I began working closely with Don Hess when I became director of the Laboratory for Laser Energetics in 1983, and continued working with him until he retired in 1996.
Don, who served as vice president for administration, had been brought to Rochester in the 1970s as vice president for campus affairs by then President Bob Sproull. Don had served with Bob when Bob was the director of the Department of Defense Advanced Research Projects Agency. Don had wide government experience, including having served as director of the Peace Corps under President Nixon.
Bob asked Don to work with the lab’s founding director, Moshe Lubin, to develop a corporate sponsorship. Because of Don’s intimate knowledge of federal agencies and Congress, Don was instrumental in getting the Joint Committee on Atomic Energy to urge the Atomic Energy Commission to sponsor research at the lab. Without Don, it is unlikely that federal sponsorship of the lab would have ever occurred.
I always thought of Don as the “silver fox.” He took pride in “flying under the radar,” as he aptly put it. When we went to Washington together, Don trained me to be effective and efficient, but not too prominent. Don could visit more people in Washington in two days than most lobbyists would in a week. Bob Sproull always disdained the use of lobbyists and told me Don was more effective than all the “hired guns.”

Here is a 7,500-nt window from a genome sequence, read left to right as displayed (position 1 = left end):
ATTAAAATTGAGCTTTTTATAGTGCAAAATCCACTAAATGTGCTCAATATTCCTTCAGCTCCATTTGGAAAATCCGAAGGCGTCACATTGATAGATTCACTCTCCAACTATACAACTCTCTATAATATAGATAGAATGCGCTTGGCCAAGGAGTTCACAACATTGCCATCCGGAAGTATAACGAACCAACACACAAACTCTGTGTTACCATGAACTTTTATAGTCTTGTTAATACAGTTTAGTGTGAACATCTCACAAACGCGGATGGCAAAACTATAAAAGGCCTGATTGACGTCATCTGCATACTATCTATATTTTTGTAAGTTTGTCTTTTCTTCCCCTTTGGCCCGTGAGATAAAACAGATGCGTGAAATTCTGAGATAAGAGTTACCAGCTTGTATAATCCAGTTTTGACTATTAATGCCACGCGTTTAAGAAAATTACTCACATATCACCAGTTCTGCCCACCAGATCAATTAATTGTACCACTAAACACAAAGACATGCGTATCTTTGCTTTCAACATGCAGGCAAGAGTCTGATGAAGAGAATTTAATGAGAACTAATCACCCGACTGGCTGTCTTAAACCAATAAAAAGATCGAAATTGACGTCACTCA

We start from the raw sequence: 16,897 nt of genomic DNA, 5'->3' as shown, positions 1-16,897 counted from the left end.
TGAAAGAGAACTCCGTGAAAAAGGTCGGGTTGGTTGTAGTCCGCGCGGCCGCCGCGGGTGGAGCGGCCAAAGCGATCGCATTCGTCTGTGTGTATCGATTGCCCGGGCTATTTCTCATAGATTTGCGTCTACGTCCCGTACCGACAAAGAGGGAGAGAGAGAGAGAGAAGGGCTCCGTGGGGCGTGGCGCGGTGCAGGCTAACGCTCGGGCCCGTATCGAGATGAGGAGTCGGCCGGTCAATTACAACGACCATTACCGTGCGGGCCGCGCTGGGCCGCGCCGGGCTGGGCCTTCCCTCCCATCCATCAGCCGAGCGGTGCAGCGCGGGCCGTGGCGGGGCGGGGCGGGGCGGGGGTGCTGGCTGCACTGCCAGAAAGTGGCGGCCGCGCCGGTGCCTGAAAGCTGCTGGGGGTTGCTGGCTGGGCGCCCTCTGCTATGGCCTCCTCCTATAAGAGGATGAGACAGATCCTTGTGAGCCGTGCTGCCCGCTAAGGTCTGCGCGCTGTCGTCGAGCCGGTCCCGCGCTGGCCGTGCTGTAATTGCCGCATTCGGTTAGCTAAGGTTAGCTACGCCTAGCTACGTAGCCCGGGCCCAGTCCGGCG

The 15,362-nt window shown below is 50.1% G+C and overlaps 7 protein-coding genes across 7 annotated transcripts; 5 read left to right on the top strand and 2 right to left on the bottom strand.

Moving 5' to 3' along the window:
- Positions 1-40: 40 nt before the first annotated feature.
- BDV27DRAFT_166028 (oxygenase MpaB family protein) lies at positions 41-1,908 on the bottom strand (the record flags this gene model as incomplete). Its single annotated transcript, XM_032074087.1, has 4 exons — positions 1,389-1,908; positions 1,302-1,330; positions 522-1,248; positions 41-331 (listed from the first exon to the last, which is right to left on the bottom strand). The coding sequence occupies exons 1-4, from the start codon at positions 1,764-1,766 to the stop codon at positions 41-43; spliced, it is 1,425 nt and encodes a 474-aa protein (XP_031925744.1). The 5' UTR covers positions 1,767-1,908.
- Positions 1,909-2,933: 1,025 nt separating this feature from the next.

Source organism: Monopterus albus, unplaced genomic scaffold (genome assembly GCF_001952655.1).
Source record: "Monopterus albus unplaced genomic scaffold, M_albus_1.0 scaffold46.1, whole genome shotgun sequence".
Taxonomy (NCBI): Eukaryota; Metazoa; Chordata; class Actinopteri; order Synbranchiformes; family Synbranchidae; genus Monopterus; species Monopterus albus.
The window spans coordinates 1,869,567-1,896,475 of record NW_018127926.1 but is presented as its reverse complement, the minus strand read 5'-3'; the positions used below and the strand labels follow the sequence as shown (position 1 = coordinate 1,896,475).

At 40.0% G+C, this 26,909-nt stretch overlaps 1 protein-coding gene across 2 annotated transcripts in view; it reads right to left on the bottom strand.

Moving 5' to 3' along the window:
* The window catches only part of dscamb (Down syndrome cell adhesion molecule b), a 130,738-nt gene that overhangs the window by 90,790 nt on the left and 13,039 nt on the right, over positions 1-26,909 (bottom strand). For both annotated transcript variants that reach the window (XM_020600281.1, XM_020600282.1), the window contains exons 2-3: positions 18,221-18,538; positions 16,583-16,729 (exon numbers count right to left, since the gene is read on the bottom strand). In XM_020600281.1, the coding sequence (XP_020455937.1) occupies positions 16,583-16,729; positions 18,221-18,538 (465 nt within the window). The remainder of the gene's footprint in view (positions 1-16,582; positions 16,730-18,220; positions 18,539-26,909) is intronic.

Trips to the Office of Management and Budget, the Department of Energy, and elsewhere in Washington with Don were very effective in assuring support for the lab. Don always took the high road in advocating research based on achievement.
He also took pride in doing as much as possible at the lowest cost. Don stayed in the cheapest hotels—some with bathrooms down the hall—and used pay phones in the lobbies to avoid the surcharge for in-room phone service. He believed that hard-working parents who paid tuition deserved the best the University had to offer for the least.
When good news came from our advocacy trips, Don eschewed any recognition. His pivotal role in the lab’s history was summarized in a document celebrating its 40th anniversary. Don called me and told me that his picture did not belong on the cover of the document with Bob Sproull, Moshe Lubin, Jay Eastman, and me. I told Don it most certainly did, and that was all there was to it. The success of the Laboratory for Laser Energetics belongs as much to Don as anyone.
Don, who died in September at the age of 82, was fiercely proud of the University and the lab, and strongly committed to higher education during his many years on the board of Associated Universities and as a trustee of his alma mater, Franklin and Marshall College. He truly was a silver fox, and an old-fashioned gentleman in the truest and best sense.
McCrory is director of the Laboratory for Laser Energetics as well as vice president, vice provost, chief executive officer, and professor of mechanical engineering and physics and astronomy at Rochester.